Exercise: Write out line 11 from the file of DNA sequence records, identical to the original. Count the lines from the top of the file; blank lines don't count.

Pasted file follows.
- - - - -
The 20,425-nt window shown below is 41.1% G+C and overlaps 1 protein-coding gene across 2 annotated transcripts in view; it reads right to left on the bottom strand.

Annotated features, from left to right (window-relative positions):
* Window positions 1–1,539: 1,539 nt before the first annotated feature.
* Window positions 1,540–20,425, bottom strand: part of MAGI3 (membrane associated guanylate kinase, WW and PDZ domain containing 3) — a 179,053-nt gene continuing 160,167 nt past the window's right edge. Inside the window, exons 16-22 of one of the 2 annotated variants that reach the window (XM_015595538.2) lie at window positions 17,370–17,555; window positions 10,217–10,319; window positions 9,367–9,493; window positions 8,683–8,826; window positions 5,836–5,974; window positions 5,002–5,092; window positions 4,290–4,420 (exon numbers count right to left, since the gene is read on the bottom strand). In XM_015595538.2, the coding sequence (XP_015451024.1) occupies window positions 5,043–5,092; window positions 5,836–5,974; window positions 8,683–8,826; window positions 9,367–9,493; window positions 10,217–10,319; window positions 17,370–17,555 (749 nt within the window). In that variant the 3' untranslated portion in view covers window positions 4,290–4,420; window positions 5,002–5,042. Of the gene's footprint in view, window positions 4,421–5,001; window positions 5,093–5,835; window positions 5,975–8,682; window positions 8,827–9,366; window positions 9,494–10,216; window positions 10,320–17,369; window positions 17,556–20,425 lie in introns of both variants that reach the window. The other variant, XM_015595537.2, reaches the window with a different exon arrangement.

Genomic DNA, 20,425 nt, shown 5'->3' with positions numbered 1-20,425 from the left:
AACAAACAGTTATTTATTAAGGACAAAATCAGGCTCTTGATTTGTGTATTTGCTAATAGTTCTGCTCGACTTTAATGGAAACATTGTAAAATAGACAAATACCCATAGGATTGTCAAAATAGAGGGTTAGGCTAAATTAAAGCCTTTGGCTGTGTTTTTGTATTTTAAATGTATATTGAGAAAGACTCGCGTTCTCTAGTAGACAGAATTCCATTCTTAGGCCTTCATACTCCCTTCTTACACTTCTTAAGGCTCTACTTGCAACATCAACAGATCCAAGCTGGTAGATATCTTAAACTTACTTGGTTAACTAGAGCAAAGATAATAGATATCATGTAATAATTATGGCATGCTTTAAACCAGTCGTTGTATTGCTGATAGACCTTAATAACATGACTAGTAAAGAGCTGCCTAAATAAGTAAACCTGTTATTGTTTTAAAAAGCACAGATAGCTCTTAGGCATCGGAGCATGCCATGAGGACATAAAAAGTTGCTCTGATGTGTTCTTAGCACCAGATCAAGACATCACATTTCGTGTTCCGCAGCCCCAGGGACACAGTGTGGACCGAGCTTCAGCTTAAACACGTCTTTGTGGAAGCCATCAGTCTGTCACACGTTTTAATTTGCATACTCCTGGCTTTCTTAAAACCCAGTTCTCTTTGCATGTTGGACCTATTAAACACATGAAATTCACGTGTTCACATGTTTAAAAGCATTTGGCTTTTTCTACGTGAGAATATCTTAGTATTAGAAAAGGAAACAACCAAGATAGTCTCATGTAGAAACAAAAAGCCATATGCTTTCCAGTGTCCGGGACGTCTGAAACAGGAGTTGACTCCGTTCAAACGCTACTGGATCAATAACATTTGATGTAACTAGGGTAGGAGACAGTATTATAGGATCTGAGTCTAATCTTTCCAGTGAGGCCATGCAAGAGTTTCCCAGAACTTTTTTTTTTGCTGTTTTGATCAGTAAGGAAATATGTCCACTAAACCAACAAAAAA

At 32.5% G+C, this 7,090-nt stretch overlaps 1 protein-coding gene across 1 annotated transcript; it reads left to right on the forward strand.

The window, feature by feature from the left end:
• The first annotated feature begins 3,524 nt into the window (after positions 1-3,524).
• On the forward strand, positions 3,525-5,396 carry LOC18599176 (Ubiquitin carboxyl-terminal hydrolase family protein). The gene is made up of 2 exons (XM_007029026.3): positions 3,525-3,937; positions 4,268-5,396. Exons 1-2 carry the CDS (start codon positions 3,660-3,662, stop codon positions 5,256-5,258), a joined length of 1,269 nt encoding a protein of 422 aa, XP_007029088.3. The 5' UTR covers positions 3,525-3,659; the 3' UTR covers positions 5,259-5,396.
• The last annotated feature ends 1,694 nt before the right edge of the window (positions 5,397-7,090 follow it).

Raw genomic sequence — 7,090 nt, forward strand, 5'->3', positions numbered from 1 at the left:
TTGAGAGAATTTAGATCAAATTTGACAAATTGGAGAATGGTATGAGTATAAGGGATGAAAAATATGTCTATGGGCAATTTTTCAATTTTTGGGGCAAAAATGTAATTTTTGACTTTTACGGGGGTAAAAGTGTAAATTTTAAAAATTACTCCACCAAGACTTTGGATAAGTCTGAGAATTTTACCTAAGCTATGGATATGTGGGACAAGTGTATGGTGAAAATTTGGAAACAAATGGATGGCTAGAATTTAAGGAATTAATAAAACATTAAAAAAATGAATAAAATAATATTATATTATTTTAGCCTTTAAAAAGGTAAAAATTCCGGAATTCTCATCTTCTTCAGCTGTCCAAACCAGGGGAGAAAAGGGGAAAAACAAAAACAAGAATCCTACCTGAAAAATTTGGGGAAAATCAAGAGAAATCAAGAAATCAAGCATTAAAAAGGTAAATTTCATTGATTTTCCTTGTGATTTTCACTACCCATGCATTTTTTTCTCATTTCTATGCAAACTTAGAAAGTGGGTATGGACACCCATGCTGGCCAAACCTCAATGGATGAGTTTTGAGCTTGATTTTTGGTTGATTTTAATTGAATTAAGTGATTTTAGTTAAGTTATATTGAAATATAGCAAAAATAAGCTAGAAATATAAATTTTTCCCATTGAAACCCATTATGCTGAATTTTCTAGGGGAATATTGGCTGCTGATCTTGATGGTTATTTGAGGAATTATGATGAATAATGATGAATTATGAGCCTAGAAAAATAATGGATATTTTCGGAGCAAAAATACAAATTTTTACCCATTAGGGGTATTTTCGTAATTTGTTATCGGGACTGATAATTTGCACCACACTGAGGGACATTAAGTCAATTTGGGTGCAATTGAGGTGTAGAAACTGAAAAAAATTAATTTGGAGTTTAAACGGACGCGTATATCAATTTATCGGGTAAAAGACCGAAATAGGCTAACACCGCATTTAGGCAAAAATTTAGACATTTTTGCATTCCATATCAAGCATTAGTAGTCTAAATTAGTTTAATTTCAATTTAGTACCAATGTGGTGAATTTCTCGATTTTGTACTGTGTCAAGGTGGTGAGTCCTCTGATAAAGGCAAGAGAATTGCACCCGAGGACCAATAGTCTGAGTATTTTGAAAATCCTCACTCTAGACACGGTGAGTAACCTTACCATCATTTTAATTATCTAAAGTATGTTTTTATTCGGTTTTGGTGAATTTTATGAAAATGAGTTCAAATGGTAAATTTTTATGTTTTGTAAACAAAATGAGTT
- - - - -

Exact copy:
• The last annotated feature ends 1,694 nt before the right edge of the window (positions 5,397-7,090 follow it).